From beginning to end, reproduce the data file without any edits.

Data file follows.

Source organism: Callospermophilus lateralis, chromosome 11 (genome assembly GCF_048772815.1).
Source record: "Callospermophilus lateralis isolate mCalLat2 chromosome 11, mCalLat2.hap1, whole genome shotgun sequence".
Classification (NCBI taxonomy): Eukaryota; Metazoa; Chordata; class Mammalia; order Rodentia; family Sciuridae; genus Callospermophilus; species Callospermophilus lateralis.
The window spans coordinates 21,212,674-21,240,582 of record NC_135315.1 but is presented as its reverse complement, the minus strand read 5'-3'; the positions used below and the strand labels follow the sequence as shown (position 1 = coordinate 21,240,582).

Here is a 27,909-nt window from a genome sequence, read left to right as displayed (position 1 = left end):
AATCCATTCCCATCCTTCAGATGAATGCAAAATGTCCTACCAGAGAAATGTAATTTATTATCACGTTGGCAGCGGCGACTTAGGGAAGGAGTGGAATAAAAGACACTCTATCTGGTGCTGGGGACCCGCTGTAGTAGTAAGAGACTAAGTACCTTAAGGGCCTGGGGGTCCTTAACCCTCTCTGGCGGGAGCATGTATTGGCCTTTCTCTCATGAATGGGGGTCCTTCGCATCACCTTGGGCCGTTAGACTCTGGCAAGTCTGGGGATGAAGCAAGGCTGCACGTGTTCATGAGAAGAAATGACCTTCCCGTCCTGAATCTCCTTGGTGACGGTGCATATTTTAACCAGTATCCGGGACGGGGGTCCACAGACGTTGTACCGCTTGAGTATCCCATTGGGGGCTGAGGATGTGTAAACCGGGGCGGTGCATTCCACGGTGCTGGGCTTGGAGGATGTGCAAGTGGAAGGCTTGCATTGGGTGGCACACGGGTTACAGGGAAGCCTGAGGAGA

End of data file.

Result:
Source organism: Callospermophilus lateralis, chromosome 11 (genome assembly GCF_048772815.1).
Source record: "Callospermophilus lateralis isolate mCalLat2 chromosome 11, mCalLat2.hap1, whole genome shotgun sequence".
Classification (NCBI taxonomy): Eukaryota; Metazoa; Chordata; class Mammalia; order Rodentia; family Sciuridae; genus Callospermophilus; species Callospermophilus lateralis.
The window spans coordinates 21,212,674-21,240,582 of record NC_135315.1 but is presented as its reverse complement, the minus strand read 5'-3'; the positions used below and the strand labels follow the sequence as shown (position 1 = coordinate 21,240,582).

Here is a 27,909-nt window from a genome sequence, read left to right as displayed (position 1 = left end):
AATCCATTCCCATCCTTCAGATGAATGCAAAATGTCCTACCAGAGAAATGTAATTTATTATCACGTTGGCAGCGGCGACTTAGGGAAGGAGTGGAATAAAAGACACTCTATCTGGTGCTGGGGACCCGCTGTAGTAGTAAGAGACTAAGTACCTTAAGGGCCTGGGGGTCCTTAACCCTCTCTGGCGGGAGCATGTATTGGCCTTTCTCTCATGAATGGGGGTCCTTCGCATCACCTTGGGCCGTTAGACTCTGGCAAGTCTGGGGATGAAGCAAGGCTGCACGTGTTCATGAGAAGAAATGACCTTCCCGTCCTGAATCTCCTTGGTGACGGTGCATATTTTAACCAGTATCCGGGACGGGGGTCCACAGACGTTGTACCGCTTGAGTATCCCATTGGGGGCTGAGGATGTGTAAACCGGGGCGGTGCATTCCACGGTGCTGGGCTTGGAGGATGTGCAAGTGGAAGGCTTGCATTGGGTGGCACACGGGTTACAGGGAAGCCTGAGGAGA